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Communication Technology in Today’s Church

Autor:   •  March 18, 2013  •  Research Paper  •  1,848 Words (8 Pages)  •  956 Views

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Communication Technology in Today’s Church

Communication technology in religious environments has changed throughout the years to improve how the "Good News" is received and retained. The traditional format of speaking directly to an actual audience has changed to include sermons viewed online, satellite locations and other technological communication style adjustments to reach across multiple generations. Technology has assisted churches to effectively communicate the gospel and offer more avenues of sharing the message internationally and in private settings. Numerous churches operate without advance communication technology. The use of technology in religious settings has advantages and disadvantages. To engage younger generations, churches may need to diversity their technology, but yet not in excess of losing the older generation. The challenge for churches is to combine traditional and advance technological communication styles to influence people of all ages.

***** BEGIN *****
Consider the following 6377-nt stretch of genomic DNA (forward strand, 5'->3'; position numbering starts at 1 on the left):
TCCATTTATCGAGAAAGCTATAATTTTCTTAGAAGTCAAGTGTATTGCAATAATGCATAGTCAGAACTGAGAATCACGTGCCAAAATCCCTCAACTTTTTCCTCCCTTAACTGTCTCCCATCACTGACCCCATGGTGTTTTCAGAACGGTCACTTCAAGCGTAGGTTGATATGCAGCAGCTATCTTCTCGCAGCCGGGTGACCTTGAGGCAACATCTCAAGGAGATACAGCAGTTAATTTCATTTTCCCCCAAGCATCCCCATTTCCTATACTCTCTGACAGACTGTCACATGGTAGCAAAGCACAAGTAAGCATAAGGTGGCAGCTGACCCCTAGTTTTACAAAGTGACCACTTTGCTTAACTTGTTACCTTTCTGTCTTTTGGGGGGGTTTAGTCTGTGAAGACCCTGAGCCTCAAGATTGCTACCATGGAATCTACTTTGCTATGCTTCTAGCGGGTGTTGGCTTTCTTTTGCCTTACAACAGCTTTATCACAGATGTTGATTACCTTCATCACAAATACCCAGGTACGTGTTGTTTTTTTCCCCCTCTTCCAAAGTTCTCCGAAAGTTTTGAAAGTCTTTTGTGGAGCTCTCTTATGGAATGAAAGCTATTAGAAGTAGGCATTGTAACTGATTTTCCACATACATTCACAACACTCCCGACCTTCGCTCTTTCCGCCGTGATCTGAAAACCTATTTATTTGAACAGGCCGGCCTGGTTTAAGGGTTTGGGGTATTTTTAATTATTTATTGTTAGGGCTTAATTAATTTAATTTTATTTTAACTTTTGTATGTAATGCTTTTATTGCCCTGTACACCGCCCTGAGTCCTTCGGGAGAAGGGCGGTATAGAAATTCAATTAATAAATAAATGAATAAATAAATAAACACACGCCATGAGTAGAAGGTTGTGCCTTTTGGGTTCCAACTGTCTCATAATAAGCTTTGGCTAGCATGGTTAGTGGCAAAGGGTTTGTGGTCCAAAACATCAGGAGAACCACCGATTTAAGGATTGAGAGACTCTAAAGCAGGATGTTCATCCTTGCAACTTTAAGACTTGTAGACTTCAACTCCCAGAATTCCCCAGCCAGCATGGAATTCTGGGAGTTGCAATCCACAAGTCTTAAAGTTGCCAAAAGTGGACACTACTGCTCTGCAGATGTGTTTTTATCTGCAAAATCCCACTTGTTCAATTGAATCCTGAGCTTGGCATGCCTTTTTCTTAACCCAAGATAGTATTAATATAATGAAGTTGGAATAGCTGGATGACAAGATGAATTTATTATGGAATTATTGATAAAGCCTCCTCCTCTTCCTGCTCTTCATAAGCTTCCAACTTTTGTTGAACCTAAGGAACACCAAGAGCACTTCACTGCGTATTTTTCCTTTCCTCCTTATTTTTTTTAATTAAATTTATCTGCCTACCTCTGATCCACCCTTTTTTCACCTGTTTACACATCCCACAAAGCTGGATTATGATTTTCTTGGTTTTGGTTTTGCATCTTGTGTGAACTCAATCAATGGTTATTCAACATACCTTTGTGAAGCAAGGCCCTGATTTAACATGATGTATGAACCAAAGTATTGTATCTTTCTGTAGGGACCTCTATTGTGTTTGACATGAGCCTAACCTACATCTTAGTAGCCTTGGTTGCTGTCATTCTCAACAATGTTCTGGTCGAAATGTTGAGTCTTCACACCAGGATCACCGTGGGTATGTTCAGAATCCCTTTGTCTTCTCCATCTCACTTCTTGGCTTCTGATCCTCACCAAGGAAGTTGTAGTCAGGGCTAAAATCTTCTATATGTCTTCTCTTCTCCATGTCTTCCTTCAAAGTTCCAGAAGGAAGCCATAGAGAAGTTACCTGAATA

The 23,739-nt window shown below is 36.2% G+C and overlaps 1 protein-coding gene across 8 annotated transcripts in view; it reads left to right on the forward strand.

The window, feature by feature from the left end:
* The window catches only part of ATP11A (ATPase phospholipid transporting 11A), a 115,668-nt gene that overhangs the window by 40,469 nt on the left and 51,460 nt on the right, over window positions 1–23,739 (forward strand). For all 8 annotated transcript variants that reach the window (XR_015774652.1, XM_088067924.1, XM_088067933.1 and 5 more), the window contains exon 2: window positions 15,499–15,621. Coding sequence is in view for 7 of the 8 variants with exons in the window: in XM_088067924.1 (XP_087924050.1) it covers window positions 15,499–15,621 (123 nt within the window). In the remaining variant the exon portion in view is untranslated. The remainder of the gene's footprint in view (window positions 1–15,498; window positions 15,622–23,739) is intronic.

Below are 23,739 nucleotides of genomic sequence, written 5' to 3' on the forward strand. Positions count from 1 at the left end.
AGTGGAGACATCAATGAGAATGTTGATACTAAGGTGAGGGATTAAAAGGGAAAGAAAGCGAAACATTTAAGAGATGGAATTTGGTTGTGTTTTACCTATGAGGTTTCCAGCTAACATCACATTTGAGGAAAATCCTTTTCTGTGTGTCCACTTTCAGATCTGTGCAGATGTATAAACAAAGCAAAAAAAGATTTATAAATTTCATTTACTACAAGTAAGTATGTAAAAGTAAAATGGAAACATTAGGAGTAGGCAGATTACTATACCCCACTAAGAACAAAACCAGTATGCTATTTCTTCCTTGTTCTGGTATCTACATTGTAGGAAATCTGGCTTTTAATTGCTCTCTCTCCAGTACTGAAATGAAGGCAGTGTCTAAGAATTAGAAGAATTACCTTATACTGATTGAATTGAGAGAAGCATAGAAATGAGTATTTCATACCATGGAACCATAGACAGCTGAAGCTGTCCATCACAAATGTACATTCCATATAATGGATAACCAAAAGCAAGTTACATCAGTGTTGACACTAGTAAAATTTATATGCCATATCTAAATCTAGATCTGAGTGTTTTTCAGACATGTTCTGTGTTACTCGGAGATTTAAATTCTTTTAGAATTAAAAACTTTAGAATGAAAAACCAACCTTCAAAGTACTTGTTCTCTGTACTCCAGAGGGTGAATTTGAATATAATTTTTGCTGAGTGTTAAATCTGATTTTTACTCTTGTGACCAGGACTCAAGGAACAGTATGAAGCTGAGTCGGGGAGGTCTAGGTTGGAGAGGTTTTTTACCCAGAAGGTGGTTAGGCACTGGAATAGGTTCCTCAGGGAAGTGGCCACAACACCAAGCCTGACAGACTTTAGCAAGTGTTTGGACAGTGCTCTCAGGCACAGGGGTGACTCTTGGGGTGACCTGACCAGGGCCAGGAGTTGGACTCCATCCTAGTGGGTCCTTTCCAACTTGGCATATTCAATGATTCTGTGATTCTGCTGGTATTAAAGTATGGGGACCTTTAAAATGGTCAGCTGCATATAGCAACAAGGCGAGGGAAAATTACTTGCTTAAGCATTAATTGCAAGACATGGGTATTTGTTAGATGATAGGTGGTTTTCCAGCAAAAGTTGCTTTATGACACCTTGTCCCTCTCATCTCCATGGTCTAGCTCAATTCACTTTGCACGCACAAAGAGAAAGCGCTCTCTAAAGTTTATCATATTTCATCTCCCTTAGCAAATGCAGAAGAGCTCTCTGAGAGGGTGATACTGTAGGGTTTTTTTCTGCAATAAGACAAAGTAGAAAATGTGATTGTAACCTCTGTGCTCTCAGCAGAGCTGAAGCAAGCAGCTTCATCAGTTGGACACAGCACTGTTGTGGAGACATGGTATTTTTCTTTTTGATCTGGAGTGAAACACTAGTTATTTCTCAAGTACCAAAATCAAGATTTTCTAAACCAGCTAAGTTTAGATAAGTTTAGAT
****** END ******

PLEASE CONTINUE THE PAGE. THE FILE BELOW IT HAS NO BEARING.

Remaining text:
Traditionally, spreading the gospel consists of one person speaking to a crowd. The bible states, Jesus sits on the mountain side, among the disciples and believers to present the beatitudes. No option to use microphones and sound systems to increase the volume of the spoken word and no screens with videos streaming live of him speaking. Jesus sits with group, teaching, and the crowd absorbing the lesson. Today this method is rarely used and essentially obsolete in churches. Smaller churches use at least the minimum of a microphone and sound system. Larger churches may include more up-to-date equipment, such as LCD projection video on multiple screens throughout the building.

Religious communication outside of the church building began with radio. Radio technology improvements, inspired by the telephone in the 1920's, developed opportunities for religious programs to begin broadcasting (LDS Newsroom, 2009). During the 1960's religious programming expanded from radio to television networking. The Christian Broadcasting Network (CBN), the first of the 30 plus faith-based television stations presently broadcasting to reach millions world-wide. The History of Turner Microphones article stated the Catholic Church incorporated mics during the 1960's; when it replaced Latin with the English language. The increasing need for an amplified sound in the church, helped save the company from closing down (Moss, 2002).

Technology in the church revolutionized before 1970, beginning with radio, microphones, and later television. The advancement of equipment, tools and knowledge has allowed religious community to expand services to broadcast live events online as an alternative to attending church services, listening or viewing a pre-recorded program. Some mega-churches use a live streaming method to reach the masses. Worship centers, like The Potter's House Church and Lakewood Church both have made

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